The intruders did not have the Holy Spirit. (Jude 1:19) Like the sincere Christians, they were sinners, but unlike them, they did not worry about putting away their sin. In that sense they were dishonest sinners. The honest sinner acknowledges failure and prays for help to be obedient. The dishonest one is settled in sensuality and sins willfully and without conscience. These ones are even more comfortable in their sin when they succeed in attracting followers. They honestly love it.

Peter and Jude

Jude - Eleventh in a series

There are similarities between Jude's letter and the second chapter of II Peter, but also differences. We will take a look.

First, Peter speaks of false teachers that "shall be… among you" not that already were, though as he continues, he seems to know these men as imminent troublers of the faithful. Jude warns that the evil men were in their midst.

Both Peter and Jude expose the charlatans, but Peter characterizes them more as false teachers (2 Pet 2:1) while Jude sees them as mockers (Jude 1:18). Both describe them as

  • entering the body by stealth
  • "spots" in the communion meals
  • sexually perverse and licentious
  • deniers of Christ, and as
  • condemned already.

Jude brings to remembrance the rebellious Hebrews under Moses, the angels who left their first estate, and Sodom and Gomorrha as three examples of those destroyed or expertly managed by God to exclude them from further rebellion; Peter points to "the angels that sinned," the old world of Noah's day, and Sodom and Gomorrha, as examples of God's dexterity in punishing evil while sparing the righteous, namely Noah, Lot and their family members.

Thus, Peter's emphasis is on God's power to save the righteous in the midst of catasrophe, (2 Pet 2:4-7) and Jude focuses on God's determination to punish rebellion as demonstrated throughout history. (Jude 1:5-7)

Both Peter and Jude write about Michael the archangel: Peter alludes to him (2 Pet 2:10, 11) but Jude cites an incident between Michael and Satan. (Jude 1:10)

In both cases it is pointed out that angels have sense and discernment enough not to spar with the devil, but the false brethren lack good judgment and are not afraid to "speak evil of dignities" (2 Peter 2:10; Jude 1:8), with Peter noting their presumptuous and self-willed nature, and Jude stating that they despise dominion and are slaves to their lower nature.

For mere men to rail against evil or even wonderful principalities shows complete lack of judgment that proper education and preaching might have corrected, unless the offender were without conscience (see previous post).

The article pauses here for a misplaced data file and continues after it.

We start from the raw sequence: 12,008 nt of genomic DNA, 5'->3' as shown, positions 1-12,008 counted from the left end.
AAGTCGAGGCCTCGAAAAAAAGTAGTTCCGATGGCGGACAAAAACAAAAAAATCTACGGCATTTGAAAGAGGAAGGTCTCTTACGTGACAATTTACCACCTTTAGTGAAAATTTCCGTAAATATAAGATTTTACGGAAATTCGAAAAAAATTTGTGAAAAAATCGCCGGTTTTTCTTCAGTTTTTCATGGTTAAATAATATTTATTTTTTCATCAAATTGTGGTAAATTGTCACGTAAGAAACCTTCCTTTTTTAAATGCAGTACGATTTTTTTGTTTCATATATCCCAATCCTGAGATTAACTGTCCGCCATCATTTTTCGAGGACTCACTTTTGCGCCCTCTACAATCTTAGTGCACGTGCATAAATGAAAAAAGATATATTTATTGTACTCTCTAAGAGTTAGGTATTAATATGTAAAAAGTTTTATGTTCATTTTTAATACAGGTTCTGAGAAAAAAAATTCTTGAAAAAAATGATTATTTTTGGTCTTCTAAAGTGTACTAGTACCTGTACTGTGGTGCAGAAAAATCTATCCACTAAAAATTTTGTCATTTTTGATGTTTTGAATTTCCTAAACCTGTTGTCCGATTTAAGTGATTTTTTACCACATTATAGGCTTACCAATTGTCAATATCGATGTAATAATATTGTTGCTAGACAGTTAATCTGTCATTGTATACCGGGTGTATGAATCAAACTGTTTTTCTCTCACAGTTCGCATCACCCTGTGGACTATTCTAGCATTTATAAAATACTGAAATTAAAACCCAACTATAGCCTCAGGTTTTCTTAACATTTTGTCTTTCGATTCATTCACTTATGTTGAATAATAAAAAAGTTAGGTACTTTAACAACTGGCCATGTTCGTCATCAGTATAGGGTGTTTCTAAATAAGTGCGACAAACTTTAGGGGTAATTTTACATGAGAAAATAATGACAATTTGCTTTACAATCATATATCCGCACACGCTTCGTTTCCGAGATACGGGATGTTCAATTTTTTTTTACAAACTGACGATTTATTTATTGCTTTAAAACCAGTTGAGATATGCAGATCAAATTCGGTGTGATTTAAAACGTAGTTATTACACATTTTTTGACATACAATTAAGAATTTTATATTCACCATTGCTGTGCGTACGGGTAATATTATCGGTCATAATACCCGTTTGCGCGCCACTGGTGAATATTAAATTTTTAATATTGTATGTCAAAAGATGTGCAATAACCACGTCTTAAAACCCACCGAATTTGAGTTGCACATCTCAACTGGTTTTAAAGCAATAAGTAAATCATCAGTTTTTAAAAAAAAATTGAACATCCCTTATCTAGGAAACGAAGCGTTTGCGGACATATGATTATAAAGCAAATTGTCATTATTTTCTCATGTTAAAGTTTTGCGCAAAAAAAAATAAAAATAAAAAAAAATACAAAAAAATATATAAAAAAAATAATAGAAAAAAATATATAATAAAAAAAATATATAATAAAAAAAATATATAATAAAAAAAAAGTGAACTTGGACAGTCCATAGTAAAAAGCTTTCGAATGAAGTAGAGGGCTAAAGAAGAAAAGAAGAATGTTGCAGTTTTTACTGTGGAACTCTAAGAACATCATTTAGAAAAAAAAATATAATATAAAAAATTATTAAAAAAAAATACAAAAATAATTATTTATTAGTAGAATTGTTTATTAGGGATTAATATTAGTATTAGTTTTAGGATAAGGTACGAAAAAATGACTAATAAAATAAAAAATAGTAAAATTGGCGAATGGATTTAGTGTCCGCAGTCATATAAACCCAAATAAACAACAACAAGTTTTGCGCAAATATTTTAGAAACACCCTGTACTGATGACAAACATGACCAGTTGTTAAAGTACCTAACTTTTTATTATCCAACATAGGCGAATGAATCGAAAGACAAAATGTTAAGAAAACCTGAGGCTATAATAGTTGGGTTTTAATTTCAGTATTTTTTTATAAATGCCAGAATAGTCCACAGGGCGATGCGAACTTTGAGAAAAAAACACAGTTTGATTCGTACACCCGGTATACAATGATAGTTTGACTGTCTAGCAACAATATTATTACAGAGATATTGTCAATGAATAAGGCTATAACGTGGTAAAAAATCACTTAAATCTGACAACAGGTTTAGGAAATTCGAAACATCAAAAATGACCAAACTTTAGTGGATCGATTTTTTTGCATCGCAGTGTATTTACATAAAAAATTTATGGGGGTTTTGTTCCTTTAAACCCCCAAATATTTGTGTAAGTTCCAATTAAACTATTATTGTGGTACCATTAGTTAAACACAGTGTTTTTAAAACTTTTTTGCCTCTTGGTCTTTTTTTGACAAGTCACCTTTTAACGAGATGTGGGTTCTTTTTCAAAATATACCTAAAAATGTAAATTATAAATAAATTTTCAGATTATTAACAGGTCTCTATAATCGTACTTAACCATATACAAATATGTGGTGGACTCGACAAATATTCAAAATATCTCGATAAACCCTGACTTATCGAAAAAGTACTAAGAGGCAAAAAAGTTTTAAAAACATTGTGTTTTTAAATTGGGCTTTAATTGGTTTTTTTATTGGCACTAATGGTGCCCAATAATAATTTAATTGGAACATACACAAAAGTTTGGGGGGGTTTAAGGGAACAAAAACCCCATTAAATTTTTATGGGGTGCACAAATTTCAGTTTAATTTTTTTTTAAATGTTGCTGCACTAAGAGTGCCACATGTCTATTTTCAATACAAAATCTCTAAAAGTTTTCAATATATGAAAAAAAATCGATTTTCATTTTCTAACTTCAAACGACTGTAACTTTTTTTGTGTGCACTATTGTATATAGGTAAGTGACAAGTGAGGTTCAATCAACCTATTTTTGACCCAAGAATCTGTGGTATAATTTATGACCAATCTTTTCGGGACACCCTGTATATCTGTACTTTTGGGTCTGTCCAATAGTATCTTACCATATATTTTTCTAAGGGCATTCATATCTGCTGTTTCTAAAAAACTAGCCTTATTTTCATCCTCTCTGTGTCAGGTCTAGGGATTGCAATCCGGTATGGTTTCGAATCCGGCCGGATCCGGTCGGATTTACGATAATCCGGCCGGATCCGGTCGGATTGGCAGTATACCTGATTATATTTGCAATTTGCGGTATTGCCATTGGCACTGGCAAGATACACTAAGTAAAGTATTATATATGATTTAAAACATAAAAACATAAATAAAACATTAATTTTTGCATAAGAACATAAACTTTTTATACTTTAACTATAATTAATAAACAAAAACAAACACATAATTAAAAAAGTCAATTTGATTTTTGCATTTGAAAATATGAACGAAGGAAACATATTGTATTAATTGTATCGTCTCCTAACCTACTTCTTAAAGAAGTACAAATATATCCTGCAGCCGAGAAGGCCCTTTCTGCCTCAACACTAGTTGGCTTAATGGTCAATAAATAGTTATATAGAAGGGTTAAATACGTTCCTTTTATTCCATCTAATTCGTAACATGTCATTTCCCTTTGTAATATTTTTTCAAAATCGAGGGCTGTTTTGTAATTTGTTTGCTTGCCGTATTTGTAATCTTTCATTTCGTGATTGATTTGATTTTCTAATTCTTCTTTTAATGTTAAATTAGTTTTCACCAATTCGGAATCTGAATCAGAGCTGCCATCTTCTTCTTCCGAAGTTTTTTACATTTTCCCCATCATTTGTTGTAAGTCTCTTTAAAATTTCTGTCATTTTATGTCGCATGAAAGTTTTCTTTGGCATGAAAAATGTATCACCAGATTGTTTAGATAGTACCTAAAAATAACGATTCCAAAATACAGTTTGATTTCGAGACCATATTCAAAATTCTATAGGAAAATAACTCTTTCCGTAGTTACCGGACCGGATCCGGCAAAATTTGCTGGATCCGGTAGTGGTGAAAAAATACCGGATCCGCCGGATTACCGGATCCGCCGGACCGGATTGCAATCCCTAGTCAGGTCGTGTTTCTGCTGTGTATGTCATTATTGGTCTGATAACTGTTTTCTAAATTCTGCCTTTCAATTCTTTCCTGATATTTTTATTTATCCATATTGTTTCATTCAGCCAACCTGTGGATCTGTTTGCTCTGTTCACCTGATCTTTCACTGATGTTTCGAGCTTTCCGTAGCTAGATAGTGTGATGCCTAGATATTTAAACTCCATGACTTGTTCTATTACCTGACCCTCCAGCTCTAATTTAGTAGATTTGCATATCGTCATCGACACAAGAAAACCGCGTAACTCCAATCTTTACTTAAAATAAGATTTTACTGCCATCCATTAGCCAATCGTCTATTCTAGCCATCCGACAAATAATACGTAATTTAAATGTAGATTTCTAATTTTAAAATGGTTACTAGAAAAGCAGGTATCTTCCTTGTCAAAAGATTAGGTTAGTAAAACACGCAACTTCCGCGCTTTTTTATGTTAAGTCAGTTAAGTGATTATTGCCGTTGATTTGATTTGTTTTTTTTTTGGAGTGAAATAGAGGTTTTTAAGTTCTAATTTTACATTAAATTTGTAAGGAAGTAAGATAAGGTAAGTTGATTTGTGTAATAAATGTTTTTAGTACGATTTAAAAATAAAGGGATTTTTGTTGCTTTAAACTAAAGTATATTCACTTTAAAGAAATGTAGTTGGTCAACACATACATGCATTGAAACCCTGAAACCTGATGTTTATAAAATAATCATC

Jude's analogies of the offenders to natural phenomena include those that are lifeless and without dynamism and those with terrible force, driving and fierce. The apostates are intensely powerful while inwardly dead.

Four scenes describe the apostates: clouds without water, carried about of winds; trees whose fruit withereth, without fruit, twice dead, plucked up by the roots; Raging waves of the sea, foaming out their own shame; wandering stars, to whom is reserved the blackness of darkness for ever. (Jude 1:12,13) Peter likewise sees their emptiness and contradictory wild motion and force (2 Pet 2:17).

In five descriptors, Jude sums up the personality of the ungodly deceiver: These are (a) murmurers, (b) complainers, (c) walking after their own lusts (fleshly); and (d) their mouth speaketh great swelling words (boastful, arrogant), (e) having men's persons in admiration because of advantage (flatterers, controlling types). (Jude 1:16)

Peter also notes the trait of boastfulness (2 Pet 2:18) but dwells more on their lustful behavior and wanton alluring of weak believers who had recently been saved from such lifestyles. He warns that should they return to their former selves after having come clean by the knowledge of the Lord; it would have been better never to have known the new way of righteousness (2 Pet 2:20-22). Jude, in contrast, commands the strong to save the weak. (Jude 1:22, 23)

Jude's letter is reminiscent of Peter's, or vice versa, but a careful reading brings out differences. Yet, there are enough similarities to make plain there was a cult that affected many churches.

We also wonder if Jude had read Peter's letter or vice versa, and chose to repeat certain phrases and points as a way of enforcing the views.